Like many other industries, manufacturing has had new challenges arising with emergence of globalization and digitalization of businesses. Increasing speed of production, revenue volatility, need for maximizing efficiency and needs for adaptability of production to the market changes are among important challenges facing manufacturing today. AI has been there to help businesses resolve these problems, as a result, boosting manufacturing processes in many industries with heavy assets. Namely, AI in manufacturing is being deployed in maintenance, quality checks, design, logistics. AI is widely used for its production optimization through reduction of costs and precision in calculations and assembling, while "creative" ML algorithms have been expanding the boundaries of design by introducing unique enhanced forms and approaches to everyday objects and complex machines.
According to Capgemini's research, almost 30% of all AI in manufacturing is deployed for maintenance purposes, which makes it the largest chunk of AI use in the large production processes.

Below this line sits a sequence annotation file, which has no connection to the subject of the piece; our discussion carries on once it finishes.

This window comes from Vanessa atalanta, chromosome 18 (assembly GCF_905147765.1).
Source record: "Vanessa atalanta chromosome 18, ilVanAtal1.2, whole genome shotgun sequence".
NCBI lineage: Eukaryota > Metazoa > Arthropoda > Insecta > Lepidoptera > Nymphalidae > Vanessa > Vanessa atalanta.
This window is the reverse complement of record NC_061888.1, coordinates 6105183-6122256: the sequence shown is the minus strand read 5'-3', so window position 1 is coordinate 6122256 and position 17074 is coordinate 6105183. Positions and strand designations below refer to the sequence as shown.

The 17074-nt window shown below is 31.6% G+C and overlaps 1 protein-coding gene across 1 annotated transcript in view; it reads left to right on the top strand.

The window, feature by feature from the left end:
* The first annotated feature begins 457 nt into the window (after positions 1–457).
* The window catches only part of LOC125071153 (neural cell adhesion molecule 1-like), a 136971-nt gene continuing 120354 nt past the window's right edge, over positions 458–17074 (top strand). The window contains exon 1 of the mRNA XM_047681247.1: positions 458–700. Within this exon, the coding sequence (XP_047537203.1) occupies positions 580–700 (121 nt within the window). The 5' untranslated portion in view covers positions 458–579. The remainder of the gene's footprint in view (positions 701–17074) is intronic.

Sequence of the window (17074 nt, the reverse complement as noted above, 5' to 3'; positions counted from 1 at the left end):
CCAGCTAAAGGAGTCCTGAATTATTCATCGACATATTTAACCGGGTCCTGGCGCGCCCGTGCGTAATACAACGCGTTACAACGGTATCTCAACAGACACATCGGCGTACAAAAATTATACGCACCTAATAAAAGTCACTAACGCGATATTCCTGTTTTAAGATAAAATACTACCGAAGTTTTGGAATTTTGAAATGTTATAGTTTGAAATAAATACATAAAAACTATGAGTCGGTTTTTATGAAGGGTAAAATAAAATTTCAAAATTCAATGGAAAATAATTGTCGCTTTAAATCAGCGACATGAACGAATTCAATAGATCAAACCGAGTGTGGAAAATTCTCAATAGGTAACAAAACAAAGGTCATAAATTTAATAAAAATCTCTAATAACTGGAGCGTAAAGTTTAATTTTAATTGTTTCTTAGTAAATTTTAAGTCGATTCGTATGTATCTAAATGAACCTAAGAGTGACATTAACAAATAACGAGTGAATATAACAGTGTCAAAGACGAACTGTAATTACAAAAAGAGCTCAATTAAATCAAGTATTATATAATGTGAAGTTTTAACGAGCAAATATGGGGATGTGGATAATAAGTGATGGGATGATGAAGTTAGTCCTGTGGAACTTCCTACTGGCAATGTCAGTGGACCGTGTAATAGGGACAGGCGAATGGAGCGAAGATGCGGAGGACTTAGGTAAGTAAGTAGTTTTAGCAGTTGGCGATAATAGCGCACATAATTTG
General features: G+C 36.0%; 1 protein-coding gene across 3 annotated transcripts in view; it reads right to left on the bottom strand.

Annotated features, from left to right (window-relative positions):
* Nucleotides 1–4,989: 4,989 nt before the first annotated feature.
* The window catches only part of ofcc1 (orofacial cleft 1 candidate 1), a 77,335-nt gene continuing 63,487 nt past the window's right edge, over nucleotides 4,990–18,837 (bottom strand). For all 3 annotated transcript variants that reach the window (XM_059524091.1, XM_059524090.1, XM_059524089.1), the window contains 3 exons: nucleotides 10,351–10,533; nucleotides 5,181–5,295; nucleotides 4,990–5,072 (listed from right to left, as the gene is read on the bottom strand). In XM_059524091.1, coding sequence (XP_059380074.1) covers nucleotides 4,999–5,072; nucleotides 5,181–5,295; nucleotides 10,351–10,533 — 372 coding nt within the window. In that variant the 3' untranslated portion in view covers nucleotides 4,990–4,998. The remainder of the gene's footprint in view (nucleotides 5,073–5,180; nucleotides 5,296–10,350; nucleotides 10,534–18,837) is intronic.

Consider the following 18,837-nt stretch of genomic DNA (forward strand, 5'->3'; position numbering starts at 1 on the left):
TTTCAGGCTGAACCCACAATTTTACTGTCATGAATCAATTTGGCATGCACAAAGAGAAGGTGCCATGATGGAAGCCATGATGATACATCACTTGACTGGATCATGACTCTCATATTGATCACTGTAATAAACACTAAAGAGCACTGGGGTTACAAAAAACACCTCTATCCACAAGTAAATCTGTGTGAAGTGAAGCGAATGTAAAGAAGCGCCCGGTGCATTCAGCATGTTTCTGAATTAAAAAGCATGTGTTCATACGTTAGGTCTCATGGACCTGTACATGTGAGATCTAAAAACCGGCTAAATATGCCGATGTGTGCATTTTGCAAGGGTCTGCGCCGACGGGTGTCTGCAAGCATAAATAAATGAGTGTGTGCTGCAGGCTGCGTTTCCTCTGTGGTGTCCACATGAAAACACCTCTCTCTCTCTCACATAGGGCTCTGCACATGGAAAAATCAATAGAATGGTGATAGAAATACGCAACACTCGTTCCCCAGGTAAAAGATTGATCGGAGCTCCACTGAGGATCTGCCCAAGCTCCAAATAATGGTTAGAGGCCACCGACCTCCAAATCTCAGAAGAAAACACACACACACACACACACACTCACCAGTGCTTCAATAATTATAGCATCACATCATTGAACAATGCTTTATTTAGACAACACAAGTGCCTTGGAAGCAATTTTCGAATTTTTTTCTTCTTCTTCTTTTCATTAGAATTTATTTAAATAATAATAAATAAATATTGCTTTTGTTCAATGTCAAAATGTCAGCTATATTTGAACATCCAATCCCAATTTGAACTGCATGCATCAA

- Predictive maintenance
- The purpose of predictive maintenance algorithms is to prevent costly failure of machinery and equipment, but also to avoid loss of production. Algorithms of condition monitoring and prognostics are used to sort and analyze information given by machine's processes and internal sensors. By collecting large amounts of data related to previous malfunctions and machine failures and by continuously collecting more and more data, an algorithm diagnoses faults, estimates when the machine needs service and alerts engineers.
- Digital twins
- Making a virtual replica of a machine or asset is a tool for representing a current working process of a physical machine, with an additional ability to predict its condition in the future through simulation. Digital twins can be implemented for the entire facility or for specific departments, processes, machines only.